An excellent graphic explanation by Local First
An excellent graphic explanation by Local First



5 easy steps to prepare your team for a promotional video

1. Don’t force/pressure anyone to appear in the video

If someone isn’t interested in being in front of the camera, that’s okay. Not everyone is comfortable in front of the camera, or wants their image all over the internet, and a less than enthusiastic participant can bring video production to a stand-still. Ensure everyone is aware that participation is voluntary and should be a fun experience for everyone involved.

2. Do screen tests

It isn’t as hard as it may sound. Set up a video camera in a quiet place and have team members, one at a time, stand in front of the camera and talk about your organization, product, or service (whatever it is your video is intending to promote/explain.) Review all the video and see which team members are more comfortable in front of the camera. If someone is fidgety or nervous it is best not to include them in the video – you likely don’t have the time and resources to devote to curing one individual of their performance anxiety.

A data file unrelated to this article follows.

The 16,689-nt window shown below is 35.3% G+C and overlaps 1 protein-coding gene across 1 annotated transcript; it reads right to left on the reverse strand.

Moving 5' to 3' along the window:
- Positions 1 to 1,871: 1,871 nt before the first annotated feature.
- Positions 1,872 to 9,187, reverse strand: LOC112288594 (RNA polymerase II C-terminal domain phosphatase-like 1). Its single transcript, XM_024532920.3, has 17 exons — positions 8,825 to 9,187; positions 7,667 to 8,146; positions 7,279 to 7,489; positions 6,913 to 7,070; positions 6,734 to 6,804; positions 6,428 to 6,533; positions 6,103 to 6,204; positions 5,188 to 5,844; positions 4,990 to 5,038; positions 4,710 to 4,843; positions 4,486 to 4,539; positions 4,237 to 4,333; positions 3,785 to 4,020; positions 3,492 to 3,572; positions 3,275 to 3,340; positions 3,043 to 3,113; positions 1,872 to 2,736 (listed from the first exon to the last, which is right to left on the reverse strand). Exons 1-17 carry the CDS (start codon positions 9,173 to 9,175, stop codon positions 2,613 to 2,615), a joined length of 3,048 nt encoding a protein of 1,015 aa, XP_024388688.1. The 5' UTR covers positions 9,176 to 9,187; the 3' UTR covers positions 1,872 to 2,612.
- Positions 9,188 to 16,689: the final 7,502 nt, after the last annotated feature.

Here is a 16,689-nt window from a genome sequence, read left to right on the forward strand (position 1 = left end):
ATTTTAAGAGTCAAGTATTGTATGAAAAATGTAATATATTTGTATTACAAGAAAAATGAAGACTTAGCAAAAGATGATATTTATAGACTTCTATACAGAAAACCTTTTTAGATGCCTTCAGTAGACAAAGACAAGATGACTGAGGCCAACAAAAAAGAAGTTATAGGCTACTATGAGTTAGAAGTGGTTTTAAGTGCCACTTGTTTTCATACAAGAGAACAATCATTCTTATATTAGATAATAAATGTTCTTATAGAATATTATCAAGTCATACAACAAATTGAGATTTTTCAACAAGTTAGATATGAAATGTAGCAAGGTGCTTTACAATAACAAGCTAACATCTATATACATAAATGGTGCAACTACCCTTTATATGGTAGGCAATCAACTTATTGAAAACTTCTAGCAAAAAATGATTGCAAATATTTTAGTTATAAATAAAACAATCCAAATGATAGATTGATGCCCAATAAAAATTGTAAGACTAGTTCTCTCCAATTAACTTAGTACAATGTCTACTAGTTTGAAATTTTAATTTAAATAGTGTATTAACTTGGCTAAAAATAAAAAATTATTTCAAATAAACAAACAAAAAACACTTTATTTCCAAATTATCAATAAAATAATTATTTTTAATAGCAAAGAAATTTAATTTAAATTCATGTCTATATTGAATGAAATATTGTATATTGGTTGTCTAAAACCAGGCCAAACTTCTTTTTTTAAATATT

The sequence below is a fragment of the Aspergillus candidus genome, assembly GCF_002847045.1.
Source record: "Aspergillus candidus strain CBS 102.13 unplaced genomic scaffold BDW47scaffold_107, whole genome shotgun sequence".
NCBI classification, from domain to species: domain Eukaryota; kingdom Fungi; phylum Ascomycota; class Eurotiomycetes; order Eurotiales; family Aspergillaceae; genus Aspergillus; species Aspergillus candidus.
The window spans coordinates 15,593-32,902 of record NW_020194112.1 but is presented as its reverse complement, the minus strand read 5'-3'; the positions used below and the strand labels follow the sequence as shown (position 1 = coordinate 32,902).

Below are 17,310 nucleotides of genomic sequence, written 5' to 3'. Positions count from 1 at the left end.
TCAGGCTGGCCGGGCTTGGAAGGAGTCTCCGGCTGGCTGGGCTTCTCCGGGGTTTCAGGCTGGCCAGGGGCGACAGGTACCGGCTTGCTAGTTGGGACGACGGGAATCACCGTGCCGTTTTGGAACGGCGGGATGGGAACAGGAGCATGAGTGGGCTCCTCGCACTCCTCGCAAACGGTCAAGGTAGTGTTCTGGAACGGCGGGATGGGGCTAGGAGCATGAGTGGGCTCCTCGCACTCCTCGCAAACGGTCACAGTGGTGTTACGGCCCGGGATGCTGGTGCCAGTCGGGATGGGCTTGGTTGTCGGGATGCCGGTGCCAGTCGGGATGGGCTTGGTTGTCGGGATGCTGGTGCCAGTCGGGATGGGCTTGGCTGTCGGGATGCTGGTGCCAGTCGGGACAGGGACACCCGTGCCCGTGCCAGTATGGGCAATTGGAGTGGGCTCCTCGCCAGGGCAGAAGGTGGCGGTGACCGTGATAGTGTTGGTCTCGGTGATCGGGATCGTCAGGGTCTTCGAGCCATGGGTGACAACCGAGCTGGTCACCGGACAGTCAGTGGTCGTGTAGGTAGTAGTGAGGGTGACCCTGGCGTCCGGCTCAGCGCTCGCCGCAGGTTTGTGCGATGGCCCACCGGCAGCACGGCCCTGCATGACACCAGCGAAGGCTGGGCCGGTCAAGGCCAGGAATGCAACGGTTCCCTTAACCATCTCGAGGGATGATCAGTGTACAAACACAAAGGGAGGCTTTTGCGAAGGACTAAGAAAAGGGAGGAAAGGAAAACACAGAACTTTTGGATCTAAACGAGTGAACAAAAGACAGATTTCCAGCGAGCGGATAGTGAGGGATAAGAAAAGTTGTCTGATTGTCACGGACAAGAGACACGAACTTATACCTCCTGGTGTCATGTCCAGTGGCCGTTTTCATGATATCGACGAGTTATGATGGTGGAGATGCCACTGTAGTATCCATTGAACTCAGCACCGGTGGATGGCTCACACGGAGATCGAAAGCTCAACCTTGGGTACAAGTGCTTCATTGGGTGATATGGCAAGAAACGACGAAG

3. Ensure all participating team members understand the goals of the video

Once you’ve decided who is going to appear in the video, have a meeting where you share the goals you have in mind for this video. Is it to promote a particular product or service? Is it to showcase the organization to potential investors? Do you want to build community support and engagement for your organization? When your team is aware of what the end goal of the video is you can all brainstorm talking points and/or anecdotes that will clearly share your message. Handing out a list of points/ideas you want the video to convey will be helpful to everyone participating in the video to prepare themselves.